University of Cambridge > > Pedagogy, Language, Arts & Culture in Education (PLACE) Group Seminars > Webinars for Professional Development in the Arts Series 8: "Learning to let go: How expert improvisors choose notes subconsciously"

Webinars for Professional Development in the Arts Series 8: "Learning to let go: How expert improvisors choose notes subconsciously"

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Unlike experts, novice improvisers often try to control individual note choices. In an earlier qualitative study, artist-level improvisers described consciously focusing on larger musical structures while individual notes were chosen outside of conscious control. In a follow-up study with developing improvisers we found that beginners often focus on individual note choices to the detriment of structural coherence. Expert improvisers state they rely on learned melodic and rhythmic patterns in order to focus on larger musical structures. To investigate this, we created a computer algorithm that is capable of producing new improvisations using patterns given a corpus of solos in the same style. We also conducted an experimental study in which artist-level jazz pianists improvised while consciously engaged in an unrelated counting task. Participants used significantly more pitch and interval patterns in the experimental condition compared to a control condition in which they improvised without distractions. Taken together these results support the idea that expert improvisers use learned patterns during improvisation so they can focus elsewhere. One of the goals of instruction in improvisation therefore should be to allow novice improvisers to experience the feeling of “letting go” by teaching them to insert known scale and chord patterns subconsciously.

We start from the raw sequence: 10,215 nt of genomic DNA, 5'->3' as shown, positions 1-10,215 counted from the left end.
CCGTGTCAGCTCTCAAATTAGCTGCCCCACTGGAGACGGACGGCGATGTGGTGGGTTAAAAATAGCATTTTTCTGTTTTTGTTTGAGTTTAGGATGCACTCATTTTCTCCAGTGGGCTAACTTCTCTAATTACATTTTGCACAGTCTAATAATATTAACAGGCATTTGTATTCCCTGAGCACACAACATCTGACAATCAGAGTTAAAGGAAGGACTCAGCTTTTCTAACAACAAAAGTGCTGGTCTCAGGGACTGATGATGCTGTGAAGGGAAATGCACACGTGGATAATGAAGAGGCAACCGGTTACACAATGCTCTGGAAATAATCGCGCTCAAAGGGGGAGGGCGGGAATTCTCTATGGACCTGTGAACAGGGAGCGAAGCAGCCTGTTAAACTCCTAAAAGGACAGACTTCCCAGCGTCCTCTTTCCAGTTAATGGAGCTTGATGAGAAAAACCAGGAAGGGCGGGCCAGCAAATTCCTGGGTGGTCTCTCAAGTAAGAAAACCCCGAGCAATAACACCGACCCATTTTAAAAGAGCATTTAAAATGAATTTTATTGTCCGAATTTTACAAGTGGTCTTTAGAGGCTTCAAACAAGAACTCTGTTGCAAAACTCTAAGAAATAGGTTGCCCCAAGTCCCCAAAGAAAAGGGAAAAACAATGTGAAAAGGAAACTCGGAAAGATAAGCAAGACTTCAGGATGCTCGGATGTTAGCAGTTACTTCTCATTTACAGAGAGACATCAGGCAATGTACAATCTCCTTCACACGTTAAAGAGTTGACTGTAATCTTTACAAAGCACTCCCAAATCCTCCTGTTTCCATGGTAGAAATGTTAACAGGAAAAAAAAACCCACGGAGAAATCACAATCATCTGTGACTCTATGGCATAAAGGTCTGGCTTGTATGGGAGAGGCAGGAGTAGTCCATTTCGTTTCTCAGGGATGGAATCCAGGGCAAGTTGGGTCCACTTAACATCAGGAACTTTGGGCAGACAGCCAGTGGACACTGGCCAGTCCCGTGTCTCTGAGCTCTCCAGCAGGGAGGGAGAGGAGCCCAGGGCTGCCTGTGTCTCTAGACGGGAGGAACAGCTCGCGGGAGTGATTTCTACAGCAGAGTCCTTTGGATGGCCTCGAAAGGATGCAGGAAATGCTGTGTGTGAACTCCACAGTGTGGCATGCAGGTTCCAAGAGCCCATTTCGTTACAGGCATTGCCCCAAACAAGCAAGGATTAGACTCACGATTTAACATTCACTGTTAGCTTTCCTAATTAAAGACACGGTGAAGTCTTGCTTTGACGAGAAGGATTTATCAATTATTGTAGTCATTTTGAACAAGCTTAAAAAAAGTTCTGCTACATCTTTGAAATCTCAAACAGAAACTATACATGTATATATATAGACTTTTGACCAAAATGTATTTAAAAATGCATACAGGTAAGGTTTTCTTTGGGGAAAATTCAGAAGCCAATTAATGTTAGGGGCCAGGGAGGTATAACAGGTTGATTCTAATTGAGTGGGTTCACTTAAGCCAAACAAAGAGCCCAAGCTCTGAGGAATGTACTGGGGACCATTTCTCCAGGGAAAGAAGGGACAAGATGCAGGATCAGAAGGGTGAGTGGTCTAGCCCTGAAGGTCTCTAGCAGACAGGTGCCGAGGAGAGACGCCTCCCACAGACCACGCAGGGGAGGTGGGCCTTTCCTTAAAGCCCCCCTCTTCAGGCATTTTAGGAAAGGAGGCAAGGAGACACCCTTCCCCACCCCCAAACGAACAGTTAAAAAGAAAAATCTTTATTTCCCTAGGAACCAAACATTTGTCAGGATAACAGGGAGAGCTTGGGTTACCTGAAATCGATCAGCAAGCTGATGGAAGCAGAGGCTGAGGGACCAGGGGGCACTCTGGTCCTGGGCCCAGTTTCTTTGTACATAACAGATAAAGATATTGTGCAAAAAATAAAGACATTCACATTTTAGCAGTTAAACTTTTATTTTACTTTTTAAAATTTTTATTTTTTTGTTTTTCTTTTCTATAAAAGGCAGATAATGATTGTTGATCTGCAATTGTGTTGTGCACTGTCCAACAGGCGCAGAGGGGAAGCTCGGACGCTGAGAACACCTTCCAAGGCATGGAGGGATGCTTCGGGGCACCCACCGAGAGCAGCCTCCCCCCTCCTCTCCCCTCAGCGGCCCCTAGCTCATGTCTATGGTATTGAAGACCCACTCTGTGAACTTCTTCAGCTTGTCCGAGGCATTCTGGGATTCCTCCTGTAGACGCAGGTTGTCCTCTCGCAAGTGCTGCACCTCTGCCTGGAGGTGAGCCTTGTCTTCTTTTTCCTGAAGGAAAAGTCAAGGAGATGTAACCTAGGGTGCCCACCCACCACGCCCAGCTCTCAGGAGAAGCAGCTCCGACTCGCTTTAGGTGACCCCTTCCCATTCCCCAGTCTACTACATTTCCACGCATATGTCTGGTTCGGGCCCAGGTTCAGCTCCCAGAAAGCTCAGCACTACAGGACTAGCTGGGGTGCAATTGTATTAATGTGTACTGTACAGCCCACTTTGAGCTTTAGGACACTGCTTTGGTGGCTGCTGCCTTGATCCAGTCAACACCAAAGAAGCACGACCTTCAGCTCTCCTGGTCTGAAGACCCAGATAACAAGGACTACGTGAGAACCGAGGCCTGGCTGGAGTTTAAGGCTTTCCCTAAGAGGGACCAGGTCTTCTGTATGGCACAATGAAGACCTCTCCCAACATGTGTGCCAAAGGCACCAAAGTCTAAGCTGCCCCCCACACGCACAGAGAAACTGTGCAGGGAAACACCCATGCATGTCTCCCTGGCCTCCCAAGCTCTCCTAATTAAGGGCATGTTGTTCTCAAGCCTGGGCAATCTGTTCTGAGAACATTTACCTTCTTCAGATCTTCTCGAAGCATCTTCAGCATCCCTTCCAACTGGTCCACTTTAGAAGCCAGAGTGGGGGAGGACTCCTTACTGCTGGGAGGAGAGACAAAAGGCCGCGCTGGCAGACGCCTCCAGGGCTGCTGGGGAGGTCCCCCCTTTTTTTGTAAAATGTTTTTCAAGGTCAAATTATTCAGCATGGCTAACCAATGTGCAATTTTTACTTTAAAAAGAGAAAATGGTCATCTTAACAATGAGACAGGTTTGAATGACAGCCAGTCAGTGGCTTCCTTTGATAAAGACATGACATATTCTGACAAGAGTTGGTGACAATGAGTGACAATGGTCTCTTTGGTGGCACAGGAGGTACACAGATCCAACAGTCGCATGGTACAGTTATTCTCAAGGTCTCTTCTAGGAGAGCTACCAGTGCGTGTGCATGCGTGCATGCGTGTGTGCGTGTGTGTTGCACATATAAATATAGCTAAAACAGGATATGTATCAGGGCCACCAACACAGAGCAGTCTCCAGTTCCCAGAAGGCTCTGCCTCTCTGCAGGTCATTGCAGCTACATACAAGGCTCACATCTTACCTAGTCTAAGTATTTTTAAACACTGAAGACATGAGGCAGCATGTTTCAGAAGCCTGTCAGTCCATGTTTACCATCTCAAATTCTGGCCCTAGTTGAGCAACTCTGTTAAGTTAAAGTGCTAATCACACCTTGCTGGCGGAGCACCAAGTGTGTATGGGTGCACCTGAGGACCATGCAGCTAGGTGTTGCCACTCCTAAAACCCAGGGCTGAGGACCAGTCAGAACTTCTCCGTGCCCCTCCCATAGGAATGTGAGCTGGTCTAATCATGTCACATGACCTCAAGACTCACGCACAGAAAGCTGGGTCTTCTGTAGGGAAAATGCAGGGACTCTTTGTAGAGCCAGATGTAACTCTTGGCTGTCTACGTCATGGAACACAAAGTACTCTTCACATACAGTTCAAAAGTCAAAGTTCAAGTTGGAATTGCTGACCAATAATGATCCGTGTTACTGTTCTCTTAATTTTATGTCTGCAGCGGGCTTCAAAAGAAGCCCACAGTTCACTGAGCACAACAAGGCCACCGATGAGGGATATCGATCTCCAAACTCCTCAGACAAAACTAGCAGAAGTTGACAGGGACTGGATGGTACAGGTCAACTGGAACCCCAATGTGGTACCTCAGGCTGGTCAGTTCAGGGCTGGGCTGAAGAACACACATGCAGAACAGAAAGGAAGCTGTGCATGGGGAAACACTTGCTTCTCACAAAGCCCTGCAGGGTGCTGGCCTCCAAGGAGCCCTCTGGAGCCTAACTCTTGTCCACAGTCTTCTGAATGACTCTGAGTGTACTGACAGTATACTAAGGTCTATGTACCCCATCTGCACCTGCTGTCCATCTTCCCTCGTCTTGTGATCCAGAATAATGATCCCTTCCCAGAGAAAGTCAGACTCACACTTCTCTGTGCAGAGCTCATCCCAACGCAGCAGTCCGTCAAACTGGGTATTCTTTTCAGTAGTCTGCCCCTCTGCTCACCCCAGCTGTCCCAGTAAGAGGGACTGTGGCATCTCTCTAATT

Martin Norgaard is Assistant Professor of Music Education at Georgia State University in Atlanta where he is collaborating with faculty in mathematics, computer science, linguistics, and physics to investigate the cognitive processes underlying improvisation. Dr. Norgaard recently presented results of a computer modeling project in Vienna, Austria, and Aarhus, Denmark. Another team of Norgaard’s collaborators just received a grant to conduct a brain imaging experiment investigating the cognitive underpinnings of musical improvisation in expert jazz improvisers. Dr. Norgaard was the guest editor of a recent theme issue of Psychomusicology, Music, Mind, and Brain based on papers from the Improvising Brain Symposium held at GSU in April 2013. His research also appears in the Journal of Research in Music Education and the interdisciplinary journal Music Perception. He is the author of ten jazz string method books for Mel Bay Publications including Jazz Fiddle Wizard and Jazz Fiddle/Viola/Cello Wizard Junior and the composer of several string orchestra pieces for The FJH Music Company and Alfred Music Publishing. Dr. Norgaard serves on the Music Educators Journal advisory board and recently finished work writing the next generation National Standards in the Arts under the auspices of the National Coalition for Core Arts Standards.

This talk is part of the Pedagogy, Language, Arts & Culture in Education (PLACE) Group Seminars series.

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